• Boned out meat that is cut and wrapped (either commercially or privately).
  • Quarters or other portions of meat with no part of the spinal column or head attached.
  • Hides and capes with no heads attached.
  • Clean (no meat or tissue attached) skull plates with or without antlers attached.
  • Clean (no meat or tissue attached) skulls with or without antlers attached.
  • Antlers with no meat or tissue attached.
  • Upper canine teeth, also known as “buglers,” “whistlers,” or “ivories.”
  • Finished taxidermy products.

A legible label shall be affixed to packages or containers holding the allowed carcass parts with the following information: the species of animal, the state or province from where the animal originated, and the name and address of the person who killed or owned the animal.

The following U.S. states, portions of states, and Canadian provinces are designated as CWD carcass-restriction zones.

  • Any enclosure in North America intended to confine deer or elk
  • Alberta (entire province)
  • Arkansas (entire state)
  • Colorado (entire state)
  • Illinois (entire state)
  • Iowa (entire state)
  • Kansas (entire state)
  • Maryland (Allegany County)
  • Michigan (entire state)
  • Minnesota (entire state)
  • Missouri (entire state)
  • Montana (entire state)
  • Nebraska (entire state)
  • New Mexico (entire state)
  • New York (entire state)
  • North Dakota (entire state)
  • Ohio (entire state)
  • Oklahoma (entire state)
  • Pennsylvania (entire state)
  • Saskatchewan (entire province)
  • South Dakota (entire state)
  • Texas (entire state)
  • Utah (entire state)
  • West Virginia (Hampshire, Hardy, and Morgan Counties)
  • Wisconsin (entire state)
  • Wyoming (entire state)

What about taking deer carcasses out of Virginia?

Virginia is a CWD-positive state, therefore deer hunters must follow carcass importation regulations in home states when they transport a deer carcass out of Virginia (see CWD Alliance website). Restrictions for nearby states are as follows:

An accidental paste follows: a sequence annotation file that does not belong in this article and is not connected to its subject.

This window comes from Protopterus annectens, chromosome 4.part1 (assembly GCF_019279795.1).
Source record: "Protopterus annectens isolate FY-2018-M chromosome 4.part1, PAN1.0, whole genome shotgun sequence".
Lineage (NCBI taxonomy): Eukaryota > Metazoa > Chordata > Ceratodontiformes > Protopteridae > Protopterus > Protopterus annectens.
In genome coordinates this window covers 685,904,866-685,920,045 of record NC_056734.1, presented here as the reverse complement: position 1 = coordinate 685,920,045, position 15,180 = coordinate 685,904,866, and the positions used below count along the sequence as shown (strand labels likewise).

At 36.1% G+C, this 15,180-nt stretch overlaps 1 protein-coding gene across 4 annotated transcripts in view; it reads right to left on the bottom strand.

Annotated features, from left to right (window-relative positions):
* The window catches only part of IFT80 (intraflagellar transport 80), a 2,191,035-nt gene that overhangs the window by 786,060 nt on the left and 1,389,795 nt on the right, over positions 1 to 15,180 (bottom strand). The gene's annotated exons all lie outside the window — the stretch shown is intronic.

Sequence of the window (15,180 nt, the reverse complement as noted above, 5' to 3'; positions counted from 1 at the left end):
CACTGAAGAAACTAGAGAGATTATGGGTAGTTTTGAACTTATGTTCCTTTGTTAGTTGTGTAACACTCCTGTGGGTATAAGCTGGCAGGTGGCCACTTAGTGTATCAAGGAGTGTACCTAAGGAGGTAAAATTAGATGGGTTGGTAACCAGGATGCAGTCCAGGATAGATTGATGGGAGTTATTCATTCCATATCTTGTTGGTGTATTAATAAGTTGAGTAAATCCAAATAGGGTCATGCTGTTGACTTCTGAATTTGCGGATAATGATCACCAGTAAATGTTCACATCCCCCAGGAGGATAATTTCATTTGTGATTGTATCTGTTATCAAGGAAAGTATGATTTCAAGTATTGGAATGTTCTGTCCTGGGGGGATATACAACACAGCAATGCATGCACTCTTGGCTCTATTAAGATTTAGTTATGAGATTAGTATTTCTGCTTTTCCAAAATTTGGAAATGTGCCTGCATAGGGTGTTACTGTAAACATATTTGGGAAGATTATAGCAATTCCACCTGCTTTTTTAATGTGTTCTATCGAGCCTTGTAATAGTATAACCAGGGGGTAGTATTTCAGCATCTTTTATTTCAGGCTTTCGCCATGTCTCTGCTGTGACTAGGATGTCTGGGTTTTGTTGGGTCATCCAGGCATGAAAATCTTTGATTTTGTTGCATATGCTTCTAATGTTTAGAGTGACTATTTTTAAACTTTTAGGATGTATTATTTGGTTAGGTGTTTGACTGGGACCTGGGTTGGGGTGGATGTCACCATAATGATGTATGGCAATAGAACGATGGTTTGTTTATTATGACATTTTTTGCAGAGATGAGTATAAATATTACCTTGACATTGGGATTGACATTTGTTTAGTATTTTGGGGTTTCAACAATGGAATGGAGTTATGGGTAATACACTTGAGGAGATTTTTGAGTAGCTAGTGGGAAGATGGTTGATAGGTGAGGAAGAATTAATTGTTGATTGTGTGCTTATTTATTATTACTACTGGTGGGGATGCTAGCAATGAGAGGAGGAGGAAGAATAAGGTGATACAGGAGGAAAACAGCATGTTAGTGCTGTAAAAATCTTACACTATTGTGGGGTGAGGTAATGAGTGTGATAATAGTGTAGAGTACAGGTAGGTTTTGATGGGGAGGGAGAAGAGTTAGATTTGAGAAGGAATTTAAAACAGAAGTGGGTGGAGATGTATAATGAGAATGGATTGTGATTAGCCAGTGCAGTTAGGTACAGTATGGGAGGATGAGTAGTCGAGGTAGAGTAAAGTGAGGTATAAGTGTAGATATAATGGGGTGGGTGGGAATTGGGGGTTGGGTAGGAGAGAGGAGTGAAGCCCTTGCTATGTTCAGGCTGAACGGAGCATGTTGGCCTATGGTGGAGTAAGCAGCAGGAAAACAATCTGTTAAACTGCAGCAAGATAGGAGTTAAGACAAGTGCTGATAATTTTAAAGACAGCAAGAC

• Kentucky and North Carolina: Carcasses from anywhere in Virginia must be boned-out or quartered so the brain and spinal cord are removed.
  • Maryland, Pennsylvania, Tennessee, West Virginia: whole deer carcasses are allowed except those originating Virginia’s CWD Containment Area (Frederick, Clarke, Warren, and Shenandoah Counties), where carcasses must be boned-out or quartered so the brain and spinal cord are removed.

What is the difference between CWD and Hemorrhagic Disease (HD)? Why does VDGIF seem to be more concerned about CWD than HD?

The biggest difference between HD and CWD is the fact that HD has been a yearly occurrence in Virginia for over 50 years and the epizoology of the disease is therefore predictable; Virginia typically has a significant epizootic, or outbreak, of HD about every five years, in predictable areas, and then VDGIF receives sporadic reports of presumptive HD-related deaths for a few consecutive years, and then another epizootic occurs. In the long run, deer populations are not permanently negatively affected by HD. Epizootics of HD may, however, lead to significantly decreased localized harvest in heavily hit areas in the year of the epizootic, due to large numbers of HD-related deaths. However, some deer don’t become infected with the virus and other deer that get infected survive the infection. Because deer cannot spread the infection amongst themselves (spread of the disease requires the presence of a midge that “carries” the virus from infected deer to non-infected deer), deer that survive the infection do not a pose a risk to healthy deer. In heavily hit areas, deer observed in the woods may be fewer in number the year or two following an epizootic, but they typically rebound to previous levels within two or three years. HD is considered in the context of the next one or two hunting seasons.